It leads us to the same question we had around Kevin Prince. If Ayers wasn't 100 percent why did the coaches use him so heavily in our last two games? Why not give a young guy like Isaiah Bowens some shots? I don't buy the excuse about young guys having a tough time to catch up with Bullough's schemes (they don't seem to be too complicated because most of us can sniff it out just by watching it on TV). Anyway, Ayers is apparently now "close to 100%" and "expects to return to form" against Oregon State this weekend. Hope that is the case.
Gold takes a more extensive look at our injury issues this season:
The result: Out of 22 projected starters going into the season, just nine have started every game.
The result: UCLA is 3-5 and reeling after three straight losses.
"People out in the world don't understand how frustrating it is," UCLA junior safety Rahim Moore said. "You don't have your starting defensive end Datone Jones, who worked his butt off - me and him roomed up in the summer to get our bodies right, eat healthy, get ready for the season - and he goes down in the first week of practice. Sheldon Price goes down (for two games), and he had a great opening season. Prince, Maiava. All our guys.
"We need those guys."
"I don't think it's a depth thing," Moore said. "Look, guys need to grow up fast. Too many excuses about guys being young. I once played as a freshman, and I never used the excuse of me being young. I was accountable and being a grown man. These guys aren't freshmen anymore.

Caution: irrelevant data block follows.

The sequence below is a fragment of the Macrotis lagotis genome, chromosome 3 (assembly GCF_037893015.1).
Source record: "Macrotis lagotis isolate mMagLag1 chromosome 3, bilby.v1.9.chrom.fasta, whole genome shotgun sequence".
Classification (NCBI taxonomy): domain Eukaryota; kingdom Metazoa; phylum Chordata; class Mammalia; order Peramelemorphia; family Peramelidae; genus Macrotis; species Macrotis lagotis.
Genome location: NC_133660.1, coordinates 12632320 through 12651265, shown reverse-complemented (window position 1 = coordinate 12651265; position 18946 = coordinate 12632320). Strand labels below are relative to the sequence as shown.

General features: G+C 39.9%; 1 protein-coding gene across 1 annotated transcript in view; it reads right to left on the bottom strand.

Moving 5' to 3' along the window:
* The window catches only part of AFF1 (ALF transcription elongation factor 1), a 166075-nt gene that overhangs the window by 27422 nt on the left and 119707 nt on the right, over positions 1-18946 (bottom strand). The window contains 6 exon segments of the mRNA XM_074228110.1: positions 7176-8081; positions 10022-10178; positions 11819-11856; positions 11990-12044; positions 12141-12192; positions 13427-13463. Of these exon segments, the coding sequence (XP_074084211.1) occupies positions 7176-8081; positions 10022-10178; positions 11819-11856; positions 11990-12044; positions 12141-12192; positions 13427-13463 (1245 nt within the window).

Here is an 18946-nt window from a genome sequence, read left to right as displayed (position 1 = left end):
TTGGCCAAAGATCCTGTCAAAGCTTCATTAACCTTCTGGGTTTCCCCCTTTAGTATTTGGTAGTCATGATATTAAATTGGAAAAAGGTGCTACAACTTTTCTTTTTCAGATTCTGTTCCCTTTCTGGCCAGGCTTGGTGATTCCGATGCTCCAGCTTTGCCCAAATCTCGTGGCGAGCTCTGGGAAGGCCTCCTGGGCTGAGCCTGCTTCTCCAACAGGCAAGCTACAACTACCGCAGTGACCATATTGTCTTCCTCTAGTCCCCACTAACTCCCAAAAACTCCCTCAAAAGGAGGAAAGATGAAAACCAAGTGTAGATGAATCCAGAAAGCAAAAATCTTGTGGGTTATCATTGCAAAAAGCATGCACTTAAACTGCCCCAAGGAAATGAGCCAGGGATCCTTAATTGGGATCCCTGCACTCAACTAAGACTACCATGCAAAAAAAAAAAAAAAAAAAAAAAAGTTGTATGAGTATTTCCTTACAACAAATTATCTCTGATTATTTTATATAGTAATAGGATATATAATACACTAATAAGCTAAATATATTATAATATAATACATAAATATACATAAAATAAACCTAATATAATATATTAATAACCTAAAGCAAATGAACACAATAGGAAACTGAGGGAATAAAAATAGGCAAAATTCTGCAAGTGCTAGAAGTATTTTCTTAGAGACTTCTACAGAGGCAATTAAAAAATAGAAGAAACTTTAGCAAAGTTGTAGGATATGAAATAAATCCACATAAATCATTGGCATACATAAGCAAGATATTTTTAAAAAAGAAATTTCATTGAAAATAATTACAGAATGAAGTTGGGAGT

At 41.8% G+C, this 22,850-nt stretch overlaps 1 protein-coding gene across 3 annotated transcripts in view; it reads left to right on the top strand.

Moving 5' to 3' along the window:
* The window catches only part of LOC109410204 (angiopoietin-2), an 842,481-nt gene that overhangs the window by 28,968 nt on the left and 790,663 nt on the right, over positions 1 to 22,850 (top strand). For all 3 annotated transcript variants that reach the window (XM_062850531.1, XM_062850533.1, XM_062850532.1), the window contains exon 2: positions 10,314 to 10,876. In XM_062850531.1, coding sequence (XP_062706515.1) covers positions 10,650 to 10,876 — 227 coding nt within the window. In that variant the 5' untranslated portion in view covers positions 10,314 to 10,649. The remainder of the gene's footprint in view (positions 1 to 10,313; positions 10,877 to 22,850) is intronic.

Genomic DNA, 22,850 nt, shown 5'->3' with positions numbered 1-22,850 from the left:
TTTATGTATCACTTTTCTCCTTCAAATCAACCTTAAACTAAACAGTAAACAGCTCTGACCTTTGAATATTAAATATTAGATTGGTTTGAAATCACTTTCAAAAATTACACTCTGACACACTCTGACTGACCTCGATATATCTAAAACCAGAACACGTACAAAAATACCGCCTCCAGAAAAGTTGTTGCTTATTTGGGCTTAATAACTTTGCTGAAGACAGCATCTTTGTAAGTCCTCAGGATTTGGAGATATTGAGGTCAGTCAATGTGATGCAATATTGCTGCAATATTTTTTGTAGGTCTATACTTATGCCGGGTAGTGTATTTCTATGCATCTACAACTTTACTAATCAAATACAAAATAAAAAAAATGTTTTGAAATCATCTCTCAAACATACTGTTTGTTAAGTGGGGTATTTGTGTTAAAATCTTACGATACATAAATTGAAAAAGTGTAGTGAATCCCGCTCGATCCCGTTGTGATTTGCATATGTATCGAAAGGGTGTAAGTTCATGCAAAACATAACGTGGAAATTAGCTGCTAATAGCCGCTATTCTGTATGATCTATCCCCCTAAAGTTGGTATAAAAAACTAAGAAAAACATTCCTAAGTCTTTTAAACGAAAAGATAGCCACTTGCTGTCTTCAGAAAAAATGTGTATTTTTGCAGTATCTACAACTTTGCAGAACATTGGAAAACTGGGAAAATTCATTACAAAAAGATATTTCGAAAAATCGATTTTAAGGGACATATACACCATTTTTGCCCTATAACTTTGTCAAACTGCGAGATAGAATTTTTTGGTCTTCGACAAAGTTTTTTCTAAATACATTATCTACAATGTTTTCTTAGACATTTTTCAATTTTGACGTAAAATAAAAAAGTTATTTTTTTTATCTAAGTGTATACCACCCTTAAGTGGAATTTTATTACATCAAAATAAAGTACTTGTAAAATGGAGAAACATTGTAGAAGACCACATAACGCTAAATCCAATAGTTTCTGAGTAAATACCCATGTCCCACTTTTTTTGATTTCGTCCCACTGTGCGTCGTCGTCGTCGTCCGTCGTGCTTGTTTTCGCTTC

"You're a ballplayer. You're a Bruin. Go out there and do what you do best."
Speaking of no excuses, we haven't heard much of it from Richard Brehaut who is getting "comfortable" with every start:
Brehaut talked about how he is getting better at making the right reads but needs to focus on the execution part of it as evidence in his missing of Embree on a deep route and of Jerry Johnson on a slant route v. Arizona. Brehaut also needs to work on being more decisive in terms of keeping the ball and getting some yardage out of his mobility (he is mobile enough). From the LA Times:
In his two previous starts, he was handing off significantly more than keeping it. When Brehaut does carry the ball, it has usually come near the goal line. Four times he has hung onto the ball on plays inside the 10-yard line, two of which resulted in touchdowns.
"I think he just has to be a little bit more decisive and trust his instincts," Neuheisel said. "When you're trying to follow rules, like a guy learning a golf swing, you get a little mechanical. I think he just has to use his eyes and trust himself."
I think lot of that will happen organically once he gets more and more comfortable with added reps. Perhaps the most interesting nugget re. Brehaut is the following comment from Josh Smith in the OC Register:
"He has a great arm, it's really strong," Smith said of Brehaut. "I like that he trusts us to come down and make those plays for him. Even if there's pressure, he knows I'm going to be at a spot and he can zip it there. You can't coach that."
We saw that on Saturday. Can't wait to see how Brehaut builds on those moments against Oregon State.
The consensus among those around the Valley Football Center -- whether it's said on or off the record -- is that the offensive line is a bunch of nice guys. And that is precisely the problem.
"We've gotta have some tough guys, guys who are grinders," Cavanaugh said."I look at some of the guys we've had -- Gregg Peat, Adam Speer -- these guys could be as good as those guys, it's just how they approach the game. ... "We've got a lot of nice guys. I'd like to see the nastiness."
Center Alex Linnenkohl, a three-year starter, is convinced the nastiness is there. Somewhere.
Linnenkohl said the difference in finishing and not finishing blocks, and being nasty instead of nice takes just "a second and a half more of blocking."
Uh, I sure hope their character transformation doesn't materialize at the expense of Chuck Bullough's defense (although my stomach is already turning thinking about it). Hope whatever the coaches are "teaching" wrt to tackling produce results for the Bruins on Saturday.